My car was manufactured when I was in the fifth grade. At the time, Los Angeles still had two NFL teams, and Clinton had just been elected president. If this vehicle were a person, it would have its drivers’ license by now. And believe me, this baby-blue 1993 Toyota Camry is showing its age.
With 158,000 miles on the odometer, it’s youthful only by Toyota standards. (My first car was a 1996 Camry that my parents had already put through the wringer; it had 217,000 miles on the odometer when I totaled it in late 2005.) The Camry has no antenna — the result of an encounter with a renegade chunk of ice that broke free from the top of a tractor trailer on I-95 a few winters ago. The windshield washer fluid hose is loose, so I get a pitiful little trickle any time I try to clear my sightline.
The plastic casing on the emergency brake column has a gaping hole in its side, because I punched clean through it with my backpack and elbow one morning when I stumbled while climbing into the car. I really should cover that up with tape or something.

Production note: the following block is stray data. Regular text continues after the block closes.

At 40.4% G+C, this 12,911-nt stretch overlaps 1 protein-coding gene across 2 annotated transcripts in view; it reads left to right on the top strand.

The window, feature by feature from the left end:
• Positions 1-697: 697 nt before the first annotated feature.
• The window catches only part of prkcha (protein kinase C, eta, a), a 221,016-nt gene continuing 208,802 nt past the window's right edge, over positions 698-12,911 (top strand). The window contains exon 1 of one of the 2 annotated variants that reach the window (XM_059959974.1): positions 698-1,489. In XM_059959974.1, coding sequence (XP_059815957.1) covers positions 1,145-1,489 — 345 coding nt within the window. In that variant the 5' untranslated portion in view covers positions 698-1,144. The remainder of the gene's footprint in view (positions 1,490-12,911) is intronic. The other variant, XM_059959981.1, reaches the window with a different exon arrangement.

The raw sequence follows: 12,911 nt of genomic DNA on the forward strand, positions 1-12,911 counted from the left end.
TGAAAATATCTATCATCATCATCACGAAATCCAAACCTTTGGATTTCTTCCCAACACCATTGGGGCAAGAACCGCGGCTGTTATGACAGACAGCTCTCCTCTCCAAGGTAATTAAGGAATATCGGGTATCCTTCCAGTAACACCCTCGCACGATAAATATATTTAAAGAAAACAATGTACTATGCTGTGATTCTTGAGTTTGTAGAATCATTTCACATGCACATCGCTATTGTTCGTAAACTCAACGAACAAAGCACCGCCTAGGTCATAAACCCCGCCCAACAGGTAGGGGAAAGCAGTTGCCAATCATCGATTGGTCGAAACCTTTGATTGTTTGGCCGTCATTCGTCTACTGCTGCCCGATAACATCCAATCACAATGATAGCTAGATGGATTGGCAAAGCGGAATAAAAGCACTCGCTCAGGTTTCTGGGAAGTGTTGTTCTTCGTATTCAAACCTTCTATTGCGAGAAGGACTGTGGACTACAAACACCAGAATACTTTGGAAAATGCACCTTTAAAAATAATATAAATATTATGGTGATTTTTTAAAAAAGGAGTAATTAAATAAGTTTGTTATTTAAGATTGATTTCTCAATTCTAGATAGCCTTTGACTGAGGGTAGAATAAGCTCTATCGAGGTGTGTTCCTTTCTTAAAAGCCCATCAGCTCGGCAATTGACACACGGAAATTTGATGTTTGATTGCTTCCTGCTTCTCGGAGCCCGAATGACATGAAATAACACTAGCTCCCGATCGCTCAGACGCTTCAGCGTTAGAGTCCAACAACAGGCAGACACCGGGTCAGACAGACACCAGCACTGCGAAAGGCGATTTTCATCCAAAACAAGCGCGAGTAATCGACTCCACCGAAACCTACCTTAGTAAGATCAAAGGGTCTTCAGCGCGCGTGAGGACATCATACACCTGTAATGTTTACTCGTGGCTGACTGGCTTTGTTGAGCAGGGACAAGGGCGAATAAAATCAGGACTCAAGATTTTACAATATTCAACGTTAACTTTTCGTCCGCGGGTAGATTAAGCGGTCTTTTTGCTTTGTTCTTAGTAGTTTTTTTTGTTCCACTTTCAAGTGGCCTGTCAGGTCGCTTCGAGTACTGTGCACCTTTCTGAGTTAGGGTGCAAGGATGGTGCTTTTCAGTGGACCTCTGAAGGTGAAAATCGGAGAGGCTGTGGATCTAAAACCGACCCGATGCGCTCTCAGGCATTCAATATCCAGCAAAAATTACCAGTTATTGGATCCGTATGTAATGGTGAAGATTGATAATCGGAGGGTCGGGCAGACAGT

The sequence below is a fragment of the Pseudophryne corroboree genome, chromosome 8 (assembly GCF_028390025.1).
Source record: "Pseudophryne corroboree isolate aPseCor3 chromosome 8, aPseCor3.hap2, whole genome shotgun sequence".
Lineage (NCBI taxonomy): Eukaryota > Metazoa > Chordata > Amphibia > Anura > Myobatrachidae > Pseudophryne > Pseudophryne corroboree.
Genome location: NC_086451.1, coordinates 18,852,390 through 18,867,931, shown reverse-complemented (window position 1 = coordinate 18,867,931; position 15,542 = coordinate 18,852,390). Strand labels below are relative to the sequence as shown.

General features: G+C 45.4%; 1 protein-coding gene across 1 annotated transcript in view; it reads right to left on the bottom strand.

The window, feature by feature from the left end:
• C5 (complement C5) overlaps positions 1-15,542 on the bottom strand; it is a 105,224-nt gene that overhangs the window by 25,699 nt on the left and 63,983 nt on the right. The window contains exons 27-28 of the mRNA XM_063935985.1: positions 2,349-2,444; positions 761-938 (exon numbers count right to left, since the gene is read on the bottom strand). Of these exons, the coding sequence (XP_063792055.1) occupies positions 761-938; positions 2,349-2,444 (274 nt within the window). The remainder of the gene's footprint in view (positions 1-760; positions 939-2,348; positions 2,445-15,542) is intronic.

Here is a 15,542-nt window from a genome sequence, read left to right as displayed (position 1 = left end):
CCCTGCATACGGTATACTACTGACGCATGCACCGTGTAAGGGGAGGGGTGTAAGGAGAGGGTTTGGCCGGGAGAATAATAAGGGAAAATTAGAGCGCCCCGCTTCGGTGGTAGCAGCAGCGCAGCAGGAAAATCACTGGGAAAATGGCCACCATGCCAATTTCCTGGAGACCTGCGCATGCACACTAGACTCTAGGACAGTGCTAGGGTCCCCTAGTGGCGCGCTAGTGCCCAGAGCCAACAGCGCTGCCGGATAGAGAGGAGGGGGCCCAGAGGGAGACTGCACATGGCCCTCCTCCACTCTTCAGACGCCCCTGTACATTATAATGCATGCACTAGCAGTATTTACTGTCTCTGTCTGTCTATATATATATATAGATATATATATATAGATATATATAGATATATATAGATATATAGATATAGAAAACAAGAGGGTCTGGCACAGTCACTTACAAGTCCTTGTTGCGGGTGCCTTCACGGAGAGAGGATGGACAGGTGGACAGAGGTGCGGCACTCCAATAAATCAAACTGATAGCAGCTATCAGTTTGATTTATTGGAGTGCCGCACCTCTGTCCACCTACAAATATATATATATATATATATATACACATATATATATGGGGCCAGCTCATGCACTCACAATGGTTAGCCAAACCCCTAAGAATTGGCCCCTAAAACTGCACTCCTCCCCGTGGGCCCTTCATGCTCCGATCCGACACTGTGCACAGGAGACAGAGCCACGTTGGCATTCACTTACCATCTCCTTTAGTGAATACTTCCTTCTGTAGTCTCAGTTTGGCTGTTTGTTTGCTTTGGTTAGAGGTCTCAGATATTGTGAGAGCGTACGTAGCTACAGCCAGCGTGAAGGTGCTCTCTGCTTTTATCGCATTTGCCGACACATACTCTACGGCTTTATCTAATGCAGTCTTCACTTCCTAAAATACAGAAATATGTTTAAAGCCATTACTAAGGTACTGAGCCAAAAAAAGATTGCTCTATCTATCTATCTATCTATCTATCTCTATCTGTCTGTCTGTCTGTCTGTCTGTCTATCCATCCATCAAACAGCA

And that’s just the cosmetic stuff. In the two-plus years that I’ve had the car, I’ve probably spent close to $1,500 on repairs. The brakes have been overhauled, the engine had to be flushed after my oil cap went missing, the driver’s side power window went kaput (while in the “down” position, of course), and the brake light switch had to be replaced. That light switch apparently affected the automatic transmission, which explained why I spent a few frustrating weeks violently yanking on it every time I wanted to get out of park. Who knew?
In addition to these imperative tune-ups, I’ve also been putting off repairs to the struts and axles. At some point, the financial benefit of going without a monthly car payment will be outweighed by the increasingly frequent chunks that my mechanic is taking out of my checking account. We’re just about there.
Last month, I dropped my car off at the body shop to get the above-mentioned brake switch fixed. At the time, I didn’t know what was wrong with it, and the worst-case scenario would have been a major transmission problem. As I waited for the call from the mechanic, I prepared myself for an outsized estimate and planned my response. If this was a $500-or-greater problem, I was ready to wash my hands of my big blue automobile. I’ve saved enough money in recent months that a new car wouldn’t be out of the question, and I was sort of looking forward to driving something shiny and brand new for the first time in my life. Maybe I’d get a hybrid, with some bells and whistles and an engine that’s dead-silent when it’s idling. Oooooh.
Then I got the call. Just a brake switch. With the oil change, the total damage was only $130. The Camry would live to fight another day.
But it’s officially on notice.